New Or Used : Go Fetch!

Steven Lang
by Steven Lang

Yummy Food + Fire Hydrant Red = A Dog’s New Best Friend

We own a pet supply delivery business and use two vehicles. A 1995 Toyota Tacoma with 360,000 miles, and a 2004 Chrysler Pacifica with less than 20,000 miles.

Guess which one has given us more problems?

In fairness, the Pacifica wasn’t intended to be used for our business. However my dad no longer finds the Tacoma to be comfortable for the 150+ mile daily journeys, and the Pacifica has us a bit scared thanks to multiple high cost repairs.

We are wanting to save money on fuel, and have the ability to trade in a vehicle (or both) to save money on insurance, fuel, and downtime. With my dad’s age, he wants something much more comfortable than the truck.

We’ve looked at various models of Prius, Scion xB (1st Gen), Transit Connects, and lately have thrown in an Insight (2nd gen) and Escape Hybrid. He doesn’t like German (due to threat of high repair costs), though I’ve tried to convince him a diesel could be an option. Other than that, he has no brand loyalty.

Total cost should be under $10,000 – and we are able to do driveway fixes. The fewer miles the better. It does not need to be comfortable for passengers. We do haul about 300 to 400 pounds of product in our travels. So we want something that can handle that load without any issues.

Steve Says:

I would start with the seat. No, I am certainly not joking about that.

With all that driving, you will eventually prioritize that throne over all other considerations. Even those you already mentioned. What is different now versus nearly 20 years ago is that the Toyota/Honda quality dominance is no longer an absolute when it comes to cars. Every manufacturer can offer a durable product these days. However seat comfort seems to run the gamut. Some cars are wonderful. Others I can barely stand.

There are also so many vehicles that offer sold fuel economy, that it will be hard for me to say that one vehicle will equal out to more dollars and cents than another over the course of time. All that traveling for a mature person requires a supremely comfortable seat, a well constructed interior (a.k.a. avoiding Tonka level plastics) and an overall environment that will allow for low stress.

My top pick for a $10,000’ish wagon like vehicle with good fuel economy? A Hyundai Elantra Touring wagon. Like this one.

These models have plenty of room inside. A nice smooth suspension, plenty of good lumbar support… well, I’m not the review guy. So visit here, here and read the comments left by several owners and renters.

I’m sure there are other folks here who will recommend everything from a Dodge Magnum to a (gulp!) Ford Ranger. But if I were looking for a roomy economical transport vehicle for about $10,000, a late model Elantra Touring would represent the bullseye within a bullseye.

Steven Lang
Steven Lang

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  • Acd Acd on Mar 18, 2014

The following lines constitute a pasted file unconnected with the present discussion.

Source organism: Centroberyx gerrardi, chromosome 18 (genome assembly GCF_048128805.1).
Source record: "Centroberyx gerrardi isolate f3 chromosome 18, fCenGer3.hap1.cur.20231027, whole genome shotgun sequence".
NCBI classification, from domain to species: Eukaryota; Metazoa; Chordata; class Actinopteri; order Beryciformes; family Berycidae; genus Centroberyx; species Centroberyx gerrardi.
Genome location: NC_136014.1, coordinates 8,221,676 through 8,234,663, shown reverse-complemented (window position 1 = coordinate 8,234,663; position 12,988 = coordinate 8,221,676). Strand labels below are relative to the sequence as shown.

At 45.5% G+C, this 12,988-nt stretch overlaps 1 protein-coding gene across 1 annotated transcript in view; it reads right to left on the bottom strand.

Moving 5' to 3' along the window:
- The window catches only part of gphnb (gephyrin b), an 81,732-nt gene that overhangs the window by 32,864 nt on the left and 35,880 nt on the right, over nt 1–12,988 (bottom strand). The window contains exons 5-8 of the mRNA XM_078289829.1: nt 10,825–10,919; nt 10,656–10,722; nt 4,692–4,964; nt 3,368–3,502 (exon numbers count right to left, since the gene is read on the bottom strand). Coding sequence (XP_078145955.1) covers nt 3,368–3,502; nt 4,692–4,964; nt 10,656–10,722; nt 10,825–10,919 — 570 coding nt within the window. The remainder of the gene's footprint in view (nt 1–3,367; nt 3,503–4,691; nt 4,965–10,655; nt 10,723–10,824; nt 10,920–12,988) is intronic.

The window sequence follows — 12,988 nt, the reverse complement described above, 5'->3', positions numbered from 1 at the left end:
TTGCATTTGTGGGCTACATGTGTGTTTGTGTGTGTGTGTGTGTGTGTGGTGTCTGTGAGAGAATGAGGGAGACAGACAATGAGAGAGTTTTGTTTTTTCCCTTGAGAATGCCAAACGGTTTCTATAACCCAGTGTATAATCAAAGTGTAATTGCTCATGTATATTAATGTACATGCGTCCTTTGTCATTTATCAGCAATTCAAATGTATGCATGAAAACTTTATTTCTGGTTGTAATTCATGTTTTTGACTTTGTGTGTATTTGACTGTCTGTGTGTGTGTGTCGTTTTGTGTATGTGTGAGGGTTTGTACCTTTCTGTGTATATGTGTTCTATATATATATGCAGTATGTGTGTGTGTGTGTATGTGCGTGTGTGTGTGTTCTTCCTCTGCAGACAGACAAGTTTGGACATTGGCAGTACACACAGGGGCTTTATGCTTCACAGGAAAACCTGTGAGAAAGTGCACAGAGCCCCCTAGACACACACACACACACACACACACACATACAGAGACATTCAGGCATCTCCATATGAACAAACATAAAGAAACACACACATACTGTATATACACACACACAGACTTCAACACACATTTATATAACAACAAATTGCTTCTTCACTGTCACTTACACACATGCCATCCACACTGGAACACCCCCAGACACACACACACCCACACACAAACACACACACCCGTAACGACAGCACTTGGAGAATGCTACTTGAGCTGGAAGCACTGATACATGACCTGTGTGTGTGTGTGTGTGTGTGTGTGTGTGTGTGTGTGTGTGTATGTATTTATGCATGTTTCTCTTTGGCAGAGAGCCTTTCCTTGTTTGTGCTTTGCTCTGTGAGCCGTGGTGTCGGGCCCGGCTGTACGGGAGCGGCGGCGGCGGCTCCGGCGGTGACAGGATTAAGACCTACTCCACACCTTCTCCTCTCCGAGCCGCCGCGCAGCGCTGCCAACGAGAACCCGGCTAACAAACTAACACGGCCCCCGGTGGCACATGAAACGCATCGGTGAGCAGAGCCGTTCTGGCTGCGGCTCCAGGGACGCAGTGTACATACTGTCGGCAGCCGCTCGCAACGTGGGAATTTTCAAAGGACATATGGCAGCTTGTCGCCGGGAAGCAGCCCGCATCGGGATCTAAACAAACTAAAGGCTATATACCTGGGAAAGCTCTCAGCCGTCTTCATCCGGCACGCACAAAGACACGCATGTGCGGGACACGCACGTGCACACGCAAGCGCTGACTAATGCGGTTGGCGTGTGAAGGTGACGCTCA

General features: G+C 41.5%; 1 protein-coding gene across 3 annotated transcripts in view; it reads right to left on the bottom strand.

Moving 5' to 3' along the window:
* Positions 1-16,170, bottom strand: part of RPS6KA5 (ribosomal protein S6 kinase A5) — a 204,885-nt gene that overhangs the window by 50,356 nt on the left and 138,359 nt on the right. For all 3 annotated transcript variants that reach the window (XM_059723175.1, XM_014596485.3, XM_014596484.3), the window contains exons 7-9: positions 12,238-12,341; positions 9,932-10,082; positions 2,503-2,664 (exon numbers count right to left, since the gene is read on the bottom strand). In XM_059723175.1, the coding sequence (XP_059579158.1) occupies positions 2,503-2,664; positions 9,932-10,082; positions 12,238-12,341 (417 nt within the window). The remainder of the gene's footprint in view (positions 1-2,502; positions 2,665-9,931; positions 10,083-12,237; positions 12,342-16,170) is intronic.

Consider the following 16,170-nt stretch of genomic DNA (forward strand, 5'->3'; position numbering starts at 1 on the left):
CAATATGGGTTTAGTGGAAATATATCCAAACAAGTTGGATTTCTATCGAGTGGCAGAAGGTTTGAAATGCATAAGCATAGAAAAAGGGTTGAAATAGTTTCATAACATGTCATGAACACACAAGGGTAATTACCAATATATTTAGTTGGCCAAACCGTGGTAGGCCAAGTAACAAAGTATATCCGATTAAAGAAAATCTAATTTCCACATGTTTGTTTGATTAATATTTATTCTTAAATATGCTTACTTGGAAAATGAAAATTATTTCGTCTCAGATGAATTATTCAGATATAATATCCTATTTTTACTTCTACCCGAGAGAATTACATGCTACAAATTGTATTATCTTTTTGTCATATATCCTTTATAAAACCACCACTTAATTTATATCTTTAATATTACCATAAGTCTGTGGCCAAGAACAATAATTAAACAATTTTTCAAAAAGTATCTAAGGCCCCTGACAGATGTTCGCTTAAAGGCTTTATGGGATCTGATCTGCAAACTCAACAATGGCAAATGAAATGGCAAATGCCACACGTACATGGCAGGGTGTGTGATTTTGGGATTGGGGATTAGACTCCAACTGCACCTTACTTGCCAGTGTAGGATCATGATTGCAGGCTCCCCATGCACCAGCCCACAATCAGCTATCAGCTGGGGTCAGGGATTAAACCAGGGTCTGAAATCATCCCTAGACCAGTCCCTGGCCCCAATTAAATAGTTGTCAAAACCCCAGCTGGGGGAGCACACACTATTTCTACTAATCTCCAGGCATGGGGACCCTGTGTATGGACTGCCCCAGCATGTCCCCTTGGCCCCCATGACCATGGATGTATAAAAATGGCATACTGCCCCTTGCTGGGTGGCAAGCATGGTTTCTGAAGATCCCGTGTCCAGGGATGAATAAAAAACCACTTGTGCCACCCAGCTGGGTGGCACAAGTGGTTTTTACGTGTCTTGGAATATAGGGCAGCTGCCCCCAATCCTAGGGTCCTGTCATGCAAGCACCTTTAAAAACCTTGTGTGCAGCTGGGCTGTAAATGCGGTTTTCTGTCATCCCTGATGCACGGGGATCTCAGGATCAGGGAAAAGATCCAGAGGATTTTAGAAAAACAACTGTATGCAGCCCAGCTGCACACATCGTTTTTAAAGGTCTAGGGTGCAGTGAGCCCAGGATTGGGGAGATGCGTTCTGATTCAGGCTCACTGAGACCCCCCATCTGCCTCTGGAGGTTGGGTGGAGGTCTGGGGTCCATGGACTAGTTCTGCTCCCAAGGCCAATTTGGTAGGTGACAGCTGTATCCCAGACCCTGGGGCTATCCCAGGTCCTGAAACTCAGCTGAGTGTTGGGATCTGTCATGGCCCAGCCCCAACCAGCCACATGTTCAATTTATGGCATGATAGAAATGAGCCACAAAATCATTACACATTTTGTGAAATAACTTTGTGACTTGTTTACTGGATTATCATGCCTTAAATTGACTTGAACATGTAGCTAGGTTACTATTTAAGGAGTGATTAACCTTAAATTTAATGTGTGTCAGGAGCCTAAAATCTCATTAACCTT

My first choice would be a 1980 Cadillac Seville (black over black) but I understand if some people might not find this to be terribly practical.....

  • Corey Lewis Corey Lewis on Mar 19, 2014

    Based upon el commentos here, I would say an Element, or a Taurus X would suit you nicely. Taurus X benefits from looking newer than it is, on account of early adoption of the Gillette front end grille, and pre-popularity LED's out back. Saw one this morning on my way to work and took notice. Someone here said theirs had 150k+ miles, and didn't have any squeaks or rattles to speak of, and had been very reliable. You could get a good later version one with decent miles within your price range.

  • Varezhka And why exactly was it that Tesla decided not to coat their stainless steel bodies, again? My old steel capped Volant skis still looks clean without a rust in sight thanks to that metal vapor coating. It's not exactly a new technology.
  • GIJOOOE “Sounds” about as exciting as driving a golf cart, fake gear shifts or not. I truly hope that Dodge and the other big American car makers pull their heads out of the electric clouds and continue to offer performance cars with big horsepower internal combustion engines that require some form of multi gear transmissions and high octane fuel, even if they have to make them in relatively small quantities and market them specifically to gearheads like me. I will resist the ev future for as long as I have breath in my lungs and an excellent credit score/big bank account. People like me, who have loved fast cars for as long as I can remember, need a car that has an engine that sounds properly pissed off when I hit the gas pedal and accelerate through the gears.
  • Kcflyer libs have been subsidizing college for decades. The predictable result is soaring cost of college and dramatic increases in useless degrees. Their solution? More subsidies of course. EV policy will follow the same failed logic. Because it's not like it's their money. Not saying the republicans are any better, they talk a good game but spend like drunken sailors to buy votes just like the libs. The sole function of the U.S. government is to take money from people who earn it and give it away to people who didn't.
  • CecilSaxon Sounds about as smart as VW's "SoundAktor"
  • Inside Looking Out Does Cybeertruck use the same stainless steel as Starship?
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